*
*
Home
Help
Login
Register
Welcome, Guest. Please login or register.
July 30, 2014, 09:26:43 PM

Login with username, password and session length
Forum changes: Editing of posts has been turned off until further notice.
Search:     Advanced search
46709 Posts in 5588 Topics by 13297 Members Latest Member: - Shane786 Most online today: 32 - most online ever: 429 (November 03, 2007, 04:35:43 AM)
Pages: [1]
Print
Author Topic: [Unspeakable] Abashed or anti Czege principle?  (Read 3359 times)
Christoph Boeckle
Member

Posts: 545

Yverdon, Switzerland


WWW
« on: November 16, 2010, 04:18:22 PM »

Hello all

I've been toiling away at a game based on my group's chaotic play of Call of Cthulhu of years past. After two years of development in French, I feel like I should come here, the place that gave me the impetus and so many of the ideas to design the game, to discuss some fine points.


Basic idea of the game

So the GM (guardian of the mystery) comes up with a mysterious situation. He plays the "antagonists" (cultists) trying to free the "source" (Yog-Sothoth) to get really powerful. He doesn't know what it really is, just that the antagonists think they know what it is. He tells the players what roles are acceptable for their protagonists given the setting and situation. Characters are defined by a description that has no mechanical effect, plus a bond (something that keeps them anchored to their definition of reality).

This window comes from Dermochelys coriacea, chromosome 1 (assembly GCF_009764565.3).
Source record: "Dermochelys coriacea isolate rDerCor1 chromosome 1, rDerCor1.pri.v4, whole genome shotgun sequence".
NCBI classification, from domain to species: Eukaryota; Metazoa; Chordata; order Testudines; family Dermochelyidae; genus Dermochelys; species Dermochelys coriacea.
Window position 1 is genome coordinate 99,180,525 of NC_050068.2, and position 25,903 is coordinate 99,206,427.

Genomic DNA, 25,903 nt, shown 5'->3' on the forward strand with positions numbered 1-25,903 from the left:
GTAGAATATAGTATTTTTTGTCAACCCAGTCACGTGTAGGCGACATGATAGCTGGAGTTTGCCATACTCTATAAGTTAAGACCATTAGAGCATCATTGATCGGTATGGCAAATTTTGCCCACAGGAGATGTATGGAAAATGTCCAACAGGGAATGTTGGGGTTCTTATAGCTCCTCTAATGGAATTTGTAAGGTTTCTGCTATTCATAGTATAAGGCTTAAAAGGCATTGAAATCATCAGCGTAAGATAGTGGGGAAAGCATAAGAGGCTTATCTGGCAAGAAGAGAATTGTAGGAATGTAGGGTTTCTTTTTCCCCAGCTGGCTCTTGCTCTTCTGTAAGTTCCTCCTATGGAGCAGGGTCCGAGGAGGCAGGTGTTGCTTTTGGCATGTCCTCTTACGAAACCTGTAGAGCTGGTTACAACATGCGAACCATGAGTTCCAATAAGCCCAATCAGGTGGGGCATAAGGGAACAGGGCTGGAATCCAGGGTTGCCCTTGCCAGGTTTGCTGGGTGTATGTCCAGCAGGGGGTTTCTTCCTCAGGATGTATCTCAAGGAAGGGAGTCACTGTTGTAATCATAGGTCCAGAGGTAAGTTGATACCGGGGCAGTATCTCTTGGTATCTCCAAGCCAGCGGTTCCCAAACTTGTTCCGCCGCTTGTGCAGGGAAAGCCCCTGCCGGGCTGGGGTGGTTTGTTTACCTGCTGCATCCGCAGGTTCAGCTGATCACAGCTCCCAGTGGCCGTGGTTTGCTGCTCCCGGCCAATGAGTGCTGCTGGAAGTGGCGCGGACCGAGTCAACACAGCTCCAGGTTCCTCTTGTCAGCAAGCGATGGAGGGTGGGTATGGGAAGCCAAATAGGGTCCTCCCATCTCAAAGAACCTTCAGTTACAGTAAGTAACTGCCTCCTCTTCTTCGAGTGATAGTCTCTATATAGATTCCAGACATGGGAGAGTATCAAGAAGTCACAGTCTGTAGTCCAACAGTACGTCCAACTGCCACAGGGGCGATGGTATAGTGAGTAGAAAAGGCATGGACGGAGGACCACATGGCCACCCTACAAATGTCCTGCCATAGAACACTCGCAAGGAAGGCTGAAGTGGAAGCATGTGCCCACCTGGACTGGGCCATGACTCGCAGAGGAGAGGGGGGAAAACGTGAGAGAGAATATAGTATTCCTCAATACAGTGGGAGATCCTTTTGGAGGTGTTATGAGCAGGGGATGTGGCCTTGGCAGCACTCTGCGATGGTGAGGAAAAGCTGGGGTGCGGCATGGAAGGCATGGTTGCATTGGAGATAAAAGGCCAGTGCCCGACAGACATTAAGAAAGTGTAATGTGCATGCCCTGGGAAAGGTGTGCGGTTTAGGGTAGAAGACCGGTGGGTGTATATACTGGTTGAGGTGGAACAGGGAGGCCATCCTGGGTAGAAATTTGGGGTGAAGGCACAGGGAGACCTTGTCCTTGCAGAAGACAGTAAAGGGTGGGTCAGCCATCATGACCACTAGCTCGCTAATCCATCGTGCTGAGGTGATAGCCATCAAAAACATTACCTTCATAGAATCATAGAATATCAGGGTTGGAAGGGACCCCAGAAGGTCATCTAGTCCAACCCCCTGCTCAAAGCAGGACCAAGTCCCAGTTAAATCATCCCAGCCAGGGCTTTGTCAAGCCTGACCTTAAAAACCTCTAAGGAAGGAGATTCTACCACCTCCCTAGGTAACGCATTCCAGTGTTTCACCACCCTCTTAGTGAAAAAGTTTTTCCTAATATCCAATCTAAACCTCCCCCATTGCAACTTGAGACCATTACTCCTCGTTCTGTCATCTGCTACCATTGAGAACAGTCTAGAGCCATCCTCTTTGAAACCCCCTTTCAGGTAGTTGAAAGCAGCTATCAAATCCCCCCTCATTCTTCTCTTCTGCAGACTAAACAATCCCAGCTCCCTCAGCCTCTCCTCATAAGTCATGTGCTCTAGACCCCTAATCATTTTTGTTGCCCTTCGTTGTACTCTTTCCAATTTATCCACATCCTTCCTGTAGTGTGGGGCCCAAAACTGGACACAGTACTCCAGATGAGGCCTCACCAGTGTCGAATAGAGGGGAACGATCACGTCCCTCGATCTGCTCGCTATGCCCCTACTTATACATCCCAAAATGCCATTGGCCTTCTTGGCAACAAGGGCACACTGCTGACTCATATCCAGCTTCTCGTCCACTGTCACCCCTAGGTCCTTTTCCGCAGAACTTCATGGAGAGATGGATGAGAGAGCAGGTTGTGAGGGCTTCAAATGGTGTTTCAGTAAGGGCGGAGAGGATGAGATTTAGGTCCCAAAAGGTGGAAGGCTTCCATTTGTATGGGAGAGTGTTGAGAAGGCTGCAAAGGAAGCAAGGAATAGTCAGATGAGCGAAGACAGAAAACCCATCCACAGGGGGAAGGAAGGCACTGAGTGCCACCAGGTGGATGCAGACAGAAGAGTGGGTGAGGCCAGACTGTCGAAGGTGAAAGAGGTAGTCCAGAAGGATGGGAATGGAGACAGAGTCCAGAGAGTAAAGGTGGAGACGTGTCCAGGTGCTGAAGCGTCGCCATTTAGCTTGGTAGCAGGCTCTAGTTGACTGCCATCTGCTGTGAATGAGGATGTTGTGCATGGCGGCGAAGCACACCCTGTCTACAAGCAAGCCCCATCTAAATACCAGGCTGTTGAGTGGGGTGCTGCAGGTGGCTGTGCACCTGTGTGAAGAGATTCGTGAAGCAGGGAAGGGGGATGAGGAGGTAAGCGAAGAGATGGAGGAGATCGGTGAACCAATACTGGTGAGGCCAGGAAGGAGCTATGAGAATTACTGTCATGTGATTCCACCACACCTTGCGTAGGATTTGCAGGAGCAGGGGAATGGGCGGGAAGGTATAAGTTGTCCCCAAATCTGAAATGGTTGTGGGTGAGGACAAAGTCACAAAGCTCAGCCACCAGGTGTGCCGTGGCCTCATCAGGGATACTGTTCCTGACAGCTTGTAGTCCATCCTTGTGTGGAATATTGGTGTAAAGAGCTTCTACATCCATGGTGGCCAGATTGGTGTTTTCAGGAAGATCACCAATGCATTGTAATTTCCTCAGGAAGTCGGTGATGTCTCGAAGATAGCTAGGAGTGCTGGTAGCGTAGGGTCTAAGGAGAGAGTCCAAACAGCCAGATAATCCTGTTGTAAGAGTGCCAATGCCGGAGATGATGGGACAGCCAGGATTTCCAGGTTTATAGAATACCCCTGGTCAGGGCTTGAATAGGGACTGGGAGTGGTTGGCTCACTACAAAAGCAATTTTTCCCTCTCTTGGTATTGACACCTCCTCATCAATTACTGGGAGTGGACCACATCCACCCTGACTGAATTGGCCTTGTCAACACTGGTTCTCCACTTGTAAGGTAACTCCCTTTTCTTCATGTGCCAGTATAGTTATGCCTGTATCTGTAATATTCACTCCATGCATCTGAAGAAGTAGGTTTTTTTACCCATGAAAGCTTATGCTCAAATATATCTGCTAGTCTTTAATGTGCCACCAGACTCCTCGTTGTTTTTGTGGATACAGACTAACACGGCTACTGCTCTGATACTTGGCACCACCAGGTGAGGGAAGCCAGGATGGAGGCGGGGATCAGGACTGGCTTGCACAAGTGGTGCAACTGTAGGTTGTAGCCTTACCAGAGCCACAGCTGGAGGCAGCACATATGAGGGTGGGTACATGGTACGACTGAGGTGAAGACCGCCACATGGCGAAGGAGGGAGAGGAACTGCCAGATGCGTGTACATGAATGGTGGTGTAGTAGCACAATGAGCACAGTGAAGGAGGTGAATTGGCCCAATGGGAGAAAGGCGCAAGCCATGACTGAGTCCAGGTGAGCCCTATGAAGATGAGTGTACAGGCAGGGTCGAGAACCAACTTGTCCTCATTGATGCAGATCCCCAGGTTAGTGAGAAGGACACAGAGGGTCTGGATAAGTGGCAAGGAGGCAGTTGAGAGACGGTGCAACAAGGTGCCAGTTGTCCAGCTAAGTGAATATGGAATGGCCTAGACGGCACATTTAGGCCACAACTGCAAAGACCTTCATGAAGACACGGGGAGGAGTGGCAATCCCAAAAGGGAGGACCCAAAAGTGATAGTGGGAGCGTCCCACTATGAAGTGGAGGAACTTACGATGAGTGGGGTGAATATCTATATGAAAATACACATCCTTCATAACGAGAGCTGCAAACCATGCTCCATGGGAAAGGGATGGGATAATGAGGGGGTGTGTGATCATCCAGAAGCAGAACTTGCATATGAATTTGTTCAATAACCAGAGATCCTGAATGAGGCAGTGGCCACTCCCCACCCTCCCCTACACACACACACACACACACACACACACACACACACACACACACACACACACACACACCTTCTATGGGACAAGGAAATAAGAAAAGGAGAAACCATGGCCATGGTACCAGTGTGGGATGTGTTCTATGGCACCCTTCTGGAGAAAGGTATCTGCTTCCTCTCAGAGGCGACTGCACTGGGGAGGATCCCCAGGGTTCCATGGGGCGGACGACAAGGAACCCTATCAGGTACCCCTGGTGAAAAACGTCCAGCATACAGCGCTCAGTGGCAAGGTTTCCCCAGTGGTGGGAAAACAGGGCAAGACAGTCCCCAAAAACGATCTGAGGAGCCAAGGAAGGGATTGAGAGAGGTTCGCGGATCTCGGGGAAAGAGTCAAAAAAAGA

Play is divided into three phases plus an epilogue. The GM reveals stuff about the situation (in the first phase: metaphorical colour stuff based on the aesthetic guidelines he chose, in the second phase: stuff that betray the antagonists' plan), which don't directly affect the protagonists. Each time he does that, he throws some dice into a bowl. The players can then pick up the dice and give a Monologue. Depending on the type of the die, the Monologue changes: premonition (a.k.a. dream/nightmare), hallucination, occult knowledge and paranormal effect. This lets them introduce some suppositions about the source and gather dice which are good for winning conflicts.